Dutch water institute wins Water Europe digital award
A Dutch smartphone app designed to help measure and share the results of nitrate levels in surface and groundwater has been recognised for providing digital value to water.
Dutch institute Deltares won Water Europe’s ‘Digital Water Award’, presented during the Water Innovation Europe 2020 event.
Designed for water authorities and farmers, Deltares’s app scans and analyses nitrate strips, displays the results immediately and gives users the option to share the data.
Shared results are displayed immediately in the online Delta Data Viewer, compiled from specific combinations of background maps, measurement information and area properties for each user group.
More information can be seen in the Deltares video below:
Overcoming the environmental challenge
Agriculture fertiliser can contain elements such as phosphorus and nitrogen, which is ultimately converted to nitrates.
When used in large quantities on land, it can end up in groundwater sources.
“Nitrate can have negative effects on human health,” said Sheila Ball, subsurface and groundwater specialist at Deltares.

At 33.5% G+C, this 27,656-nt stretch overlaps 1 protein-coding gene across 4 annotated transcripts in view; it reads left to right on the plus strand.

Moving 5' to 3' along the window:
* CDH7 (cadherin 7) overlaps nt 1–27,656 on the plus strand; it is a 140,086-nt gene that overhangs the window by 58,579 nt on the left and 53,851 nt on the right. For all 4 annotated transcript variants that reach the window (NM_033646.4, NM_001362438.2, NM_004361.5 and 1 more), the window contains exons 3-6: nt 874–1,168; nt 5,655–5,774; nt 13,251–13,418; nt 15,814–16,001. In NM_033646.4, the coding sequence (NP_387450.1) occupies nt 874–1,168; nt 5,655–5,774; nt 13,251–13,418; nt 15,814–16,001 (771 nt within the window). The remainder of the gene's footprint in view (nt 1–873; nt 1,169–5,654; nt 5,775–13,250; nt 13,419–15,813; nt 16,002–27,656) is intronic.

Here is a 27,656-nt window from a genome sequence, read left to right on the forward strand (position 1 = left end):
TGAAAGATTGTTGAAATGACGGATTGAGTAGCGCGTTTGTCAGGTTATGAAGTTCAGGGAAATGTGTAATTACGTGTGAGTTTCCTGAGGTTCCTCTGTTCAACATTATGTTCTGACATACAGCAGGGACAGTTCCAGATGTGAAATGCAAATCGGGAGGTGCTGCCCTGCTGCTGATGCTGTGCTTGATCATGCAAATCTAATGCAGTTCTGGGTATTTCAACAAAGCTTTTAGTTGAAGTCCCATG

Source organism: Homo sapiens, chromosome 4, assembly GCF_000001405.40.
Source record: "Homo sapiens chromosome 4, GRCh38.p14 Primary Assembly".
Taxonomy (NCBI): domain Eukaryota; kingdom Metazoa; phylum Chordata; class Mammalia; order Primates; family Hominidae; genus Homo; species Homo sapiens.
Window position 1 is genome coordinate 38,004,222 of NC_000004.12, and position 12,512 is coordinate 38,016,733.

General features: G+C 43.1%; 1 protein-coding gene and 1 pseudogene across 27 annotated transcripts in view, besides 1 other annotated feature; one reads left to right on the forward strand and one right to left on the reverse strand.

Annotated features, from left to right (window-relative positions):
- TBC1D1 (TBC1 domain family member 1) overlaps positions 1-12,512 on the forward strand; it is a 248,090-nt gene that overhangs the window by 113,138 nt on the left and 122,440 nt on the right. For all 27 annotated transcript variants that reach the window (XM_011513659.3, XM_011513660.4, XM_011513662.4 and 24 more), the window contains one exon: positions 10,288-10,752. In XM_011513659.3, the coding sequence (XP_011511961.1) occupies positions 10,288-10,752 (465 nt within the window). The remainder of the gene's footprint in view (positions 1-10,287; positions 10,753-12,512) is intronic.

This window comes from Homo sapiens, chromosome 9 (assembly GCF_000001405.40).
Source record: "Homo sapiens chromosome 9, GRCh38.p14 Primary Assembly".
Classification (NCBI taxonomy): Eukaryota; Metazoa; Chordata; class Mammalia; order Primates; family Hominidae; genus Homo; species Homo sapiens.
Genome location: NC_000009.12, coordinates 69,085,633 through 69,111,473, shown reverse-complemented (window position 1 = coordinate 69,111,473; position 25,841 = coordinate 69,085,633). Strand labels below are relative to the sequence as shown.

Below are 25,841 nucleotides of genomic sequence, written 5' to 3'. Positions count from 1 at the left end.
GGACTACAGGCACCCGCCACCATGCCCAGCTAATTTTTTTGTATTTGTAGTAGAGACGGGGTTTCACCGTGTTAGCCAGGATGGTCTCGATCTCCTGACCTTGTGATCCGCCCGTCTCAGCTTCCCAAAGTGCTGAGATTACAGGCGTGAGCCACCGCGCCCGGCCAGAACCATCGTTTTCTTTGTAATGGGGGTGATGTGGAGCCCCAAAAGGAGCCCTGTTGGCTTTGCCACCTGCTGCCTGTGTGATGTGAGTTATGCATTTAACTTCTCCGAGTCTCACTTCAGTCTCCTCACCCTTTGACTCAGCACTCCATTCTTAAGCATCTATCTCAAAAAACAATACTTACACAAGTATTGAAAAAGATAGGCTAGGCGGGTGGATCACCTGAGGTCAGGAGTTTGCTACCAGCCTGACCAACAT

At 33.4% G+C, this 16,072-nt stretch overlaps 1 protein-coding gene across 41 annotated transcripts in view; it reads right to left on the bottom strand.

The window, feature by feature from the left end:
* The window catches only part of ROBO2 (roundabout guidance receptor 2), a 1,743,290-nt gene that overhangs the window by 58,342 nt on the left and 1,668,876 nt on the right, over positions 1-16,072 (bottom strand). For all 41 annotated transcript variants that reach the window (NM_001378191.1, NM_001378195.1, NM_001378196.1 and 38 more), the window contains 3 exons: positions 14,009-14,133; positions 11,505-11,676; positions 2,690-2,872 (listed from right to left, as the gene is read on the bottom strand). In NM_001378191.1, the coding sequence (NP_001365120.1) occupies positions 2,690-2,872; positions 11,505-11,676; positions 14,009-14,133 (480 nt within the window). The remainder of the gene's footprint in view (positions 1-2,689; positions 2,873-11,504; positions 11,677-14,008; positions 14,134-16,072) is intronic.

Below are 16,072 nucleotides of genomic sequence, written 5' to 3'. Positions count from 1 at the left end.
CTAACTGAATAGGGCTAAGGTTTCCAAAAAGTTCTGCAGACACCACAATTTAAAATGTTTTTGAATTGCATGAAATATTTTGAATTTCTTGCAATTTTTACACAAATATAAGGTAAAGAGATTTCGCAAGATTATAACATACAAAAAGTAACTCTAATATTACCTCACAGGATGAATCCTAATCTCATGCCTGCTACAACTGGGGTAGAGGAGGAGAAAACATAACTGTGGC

"For example, it can cause blue baby syndrome, which can be fatal for infants. But it can also cause eutrophication, which can be toxic to the environment as well. It can cause the death of fish and other animal species."
Loïc Charpentier, policy officer from Water Europe, presented the award to Joachim Rozemeijer, in charge of subsurface and groundwater quality in Deltares.
"You can't see if the water contains nitrate or not,” said Rozemeijer in the video. “We are trying to give farmers more insight about the water quality on their own fields by offering a simple way to take measurements.”
Isolating nitrate hot spots
In the video, Laurens Gerner from Waterschap (water board) Rijn en IJssel said the organisation is cooperating with the agricultural sector to ensure more of the nutrients leached to the environment end up in crops. “That’s the goal,” he said.
Deltares said that the app makes it possible to “isolate nitrate sources and hot spots”, and to test the impact of the measures.
Once the app is installed on a smartphone, it just requires a reference map and nitrate test strips to get started.
Advantages include speed (60 seconds) per measurement, as well as the low cost (~EUR 0.50).
However, one of the listed disadvantages includes limited accuracy of test strips (~30% especially at low concentrations, compared to ~10% for laboratory analyses).